The Biology and Biochemistry of PhoH2 proteins
Andrews, E. S. V. (2013). The Biology and Biochemistry of PhoH2 proteins (Thesis, Doctor of Philosophy (PhD)). University of Waikato, Hamilton, New Zealand. Retrieved from http://hdl.handle.net/10289/7760
Permanent Research Commons link: http://hdl.handle.net/10289/7760
PhoH2 proteins are found in a diverse range of organisms. To date little is known about these proteins and the role they play in the organisms in which they reside. PhoH2 is a PIN PhoH domain fusion, and these proteins are currently annotated as having unknown function and are described as PhoH like. PhoH domains are thought to be ATPases and all characterised PIN domain proteins are RNases. Most efforts have focussed on determining the role of PIN domain proteins that comprise the toxic component (VapC) of VapBC toxin antitoxin systems, in which the PIN domain is coexpressed as part of an operon with an inhibitor (VapB). In the remaining cases where PIN domain proteins can be found such as PIN PhoH domain fusions, these cases remain unexamined. This thesis describes the biological and biochemical characterisation of the PIN PhoH protein, PhoH2 from Mycobacterium tuberculosis and Mycobacterium smegmatis, along with a preliminary structural characterisation of a thermophilic PhoH2 protein homologue. The phoH2 gene from both mycobacterial organisms was found to be expressed as part of a long mRNA transcript. Examination of these transcripts revealed possible alternative 5’ start sites out of frame with the phoH2 gene. For protein overexpression, and ‘normal’ growth and colony formation with conditional overexpression, phoH2 from M. tuberculosis required 152 bp of the 5’ sequence directly upstream of the annotated phoH2 gene (annotated here as phoH2alt). PhoH2 proteins: PhoH2alt MTB, PhoH2alt MSMEG and PhoH2MSMEG show ATP/Mg²⁺ dependent, sequence specific RNA unwinding and cleavage. The sequence (A C) (A/U) (A/U) (G/C) U was deduced as a substrate for PhoH2, and PhoH2alt MTB also demonstrated unwinding and cleavage activity on its upstream ~152 base RNA transcript, suggesting a potential autoregulatory mechanism. Structural analysis of a thermophilic PhoH2 protein homologue has provided preliminary crystallographic data which along with electron microscopy suggest a ring like hexameric PhoH2 oligomer.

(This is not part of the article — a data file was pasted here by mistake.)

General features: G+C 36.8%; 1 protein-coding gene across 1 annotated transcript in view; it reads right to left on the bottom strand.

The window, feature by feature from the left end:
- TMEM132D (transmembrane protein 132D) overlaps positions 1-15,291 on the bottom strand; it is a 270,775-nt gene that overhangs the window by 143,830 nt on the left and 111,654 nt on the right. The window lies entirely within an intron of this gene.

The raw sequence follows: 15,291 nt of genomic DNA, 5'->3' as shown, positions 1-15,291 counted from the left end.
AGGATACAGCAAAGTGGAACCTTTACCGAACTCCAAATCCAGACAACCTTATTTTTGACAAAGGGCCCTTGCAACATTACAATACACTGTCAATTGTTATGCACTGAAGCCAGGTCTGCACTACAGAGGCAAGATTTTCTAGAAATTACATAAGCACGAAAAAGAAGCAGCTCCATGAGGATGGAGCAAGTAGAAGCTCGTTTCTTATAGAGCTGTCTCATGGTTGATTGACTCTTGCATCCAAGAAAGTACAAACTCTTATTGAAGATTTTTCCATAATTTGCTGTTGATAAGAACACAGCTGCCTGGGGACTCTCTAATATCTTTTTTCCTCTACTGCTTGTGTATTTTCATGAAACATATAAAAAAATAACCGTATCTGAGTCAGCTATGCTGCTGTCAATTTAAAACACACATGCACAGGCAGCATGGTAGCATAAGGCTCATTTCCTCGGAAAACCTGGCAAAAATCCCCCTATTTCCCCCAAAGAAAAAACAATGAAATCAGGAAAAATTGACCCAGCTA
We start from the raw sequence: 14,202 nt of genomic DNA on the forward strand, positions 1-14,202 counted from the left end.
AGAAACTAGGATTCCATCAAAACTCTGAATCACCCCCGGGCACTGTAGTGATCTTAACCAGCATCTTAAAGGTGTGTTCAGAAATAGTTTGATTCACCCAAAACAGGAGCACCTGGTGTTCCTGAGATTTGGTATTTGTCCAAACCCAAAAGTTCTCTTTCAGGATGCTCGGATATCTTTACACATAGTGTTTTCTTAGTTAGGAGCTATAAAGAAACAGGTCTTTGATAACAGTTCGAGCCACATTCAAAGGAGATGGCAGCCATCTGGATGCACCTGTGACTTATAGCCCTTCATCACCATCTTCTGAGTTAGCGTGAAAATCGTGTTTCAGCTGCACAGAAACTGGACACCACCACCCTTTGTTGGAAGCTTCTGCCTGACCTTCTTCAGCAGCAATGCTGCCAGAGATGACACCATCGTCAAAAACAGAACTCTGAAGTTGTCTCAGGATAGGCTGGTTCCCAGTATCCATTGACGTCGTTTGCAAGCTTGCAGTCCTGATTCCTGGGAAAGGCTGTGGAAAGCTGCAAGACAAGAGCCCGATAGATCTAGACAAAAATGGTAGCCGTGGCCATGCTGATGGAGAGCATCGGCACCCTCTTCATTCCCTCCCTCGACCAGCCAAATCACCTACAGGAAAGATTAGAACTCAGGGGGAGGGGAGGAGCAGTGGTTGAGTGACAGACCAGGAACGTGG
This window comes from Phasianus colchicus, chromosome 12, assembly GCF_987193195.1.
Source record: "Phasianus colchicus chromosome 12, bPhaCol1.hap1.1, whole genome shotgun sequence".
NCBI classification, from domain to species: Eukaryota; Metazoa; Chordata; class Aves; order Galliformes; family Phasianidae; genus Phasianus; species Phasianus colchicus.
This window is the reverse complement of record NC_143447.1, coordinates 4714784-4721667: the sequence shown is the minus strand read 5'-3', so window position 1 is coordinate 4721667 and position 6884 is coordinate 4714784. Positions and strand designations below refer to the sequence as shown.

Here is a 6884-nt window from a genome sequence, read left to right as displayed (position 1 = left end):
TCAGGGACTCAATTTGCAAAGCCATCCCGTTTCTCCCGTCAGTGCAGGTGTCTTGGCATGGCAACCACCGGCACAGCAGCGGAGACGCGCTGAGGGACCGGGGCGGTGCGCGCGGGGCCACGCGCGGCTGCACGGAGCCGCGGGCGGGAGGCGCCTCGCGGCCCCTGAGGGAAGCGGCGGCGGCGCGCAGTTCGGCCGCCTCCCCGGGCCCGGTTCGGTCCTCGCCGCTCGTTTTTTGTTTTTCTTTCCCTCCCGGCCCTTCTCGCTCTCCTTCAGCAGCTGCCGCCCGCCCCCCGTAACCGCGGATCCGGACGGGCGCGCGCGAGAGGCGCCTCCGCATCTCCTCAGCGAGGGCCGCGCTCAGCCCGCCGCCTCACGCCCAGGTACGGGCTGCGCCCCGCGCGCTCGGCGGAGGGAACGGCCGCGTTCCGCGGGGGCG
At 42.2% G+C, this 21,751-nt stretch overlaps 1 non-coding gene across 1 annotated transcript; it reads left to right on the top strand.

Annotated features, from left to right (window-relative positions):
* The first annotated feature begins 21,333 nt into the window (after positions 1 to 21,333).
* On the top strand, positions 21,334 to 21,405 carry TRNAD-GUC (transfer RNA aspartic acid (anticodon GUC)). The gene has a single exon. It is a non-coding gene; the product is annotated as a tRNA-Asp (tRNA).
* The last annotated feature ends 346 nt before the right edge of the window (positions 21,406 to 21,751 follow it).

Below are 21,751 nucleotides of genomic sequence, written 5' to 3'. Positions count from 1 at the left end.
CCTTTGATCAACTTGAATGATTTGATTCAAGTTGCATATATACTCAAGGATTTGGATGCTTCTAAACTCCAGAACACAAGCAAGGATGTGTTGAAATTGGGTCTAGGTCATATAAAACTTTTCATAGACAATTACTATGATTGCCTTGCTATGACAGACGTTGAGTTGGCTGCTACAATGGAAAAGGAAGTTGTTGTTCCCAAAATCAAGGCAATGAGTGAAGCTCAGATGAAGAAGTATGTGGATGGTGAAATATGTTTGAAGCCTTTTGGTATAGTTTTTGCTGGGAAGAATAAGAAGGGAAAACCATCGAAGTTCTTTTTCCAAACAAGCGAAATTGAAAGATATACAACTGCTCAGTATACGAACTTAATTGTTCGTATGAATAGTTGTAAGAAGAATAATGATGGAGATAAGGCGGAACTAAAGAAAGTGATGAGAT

University of Waikato
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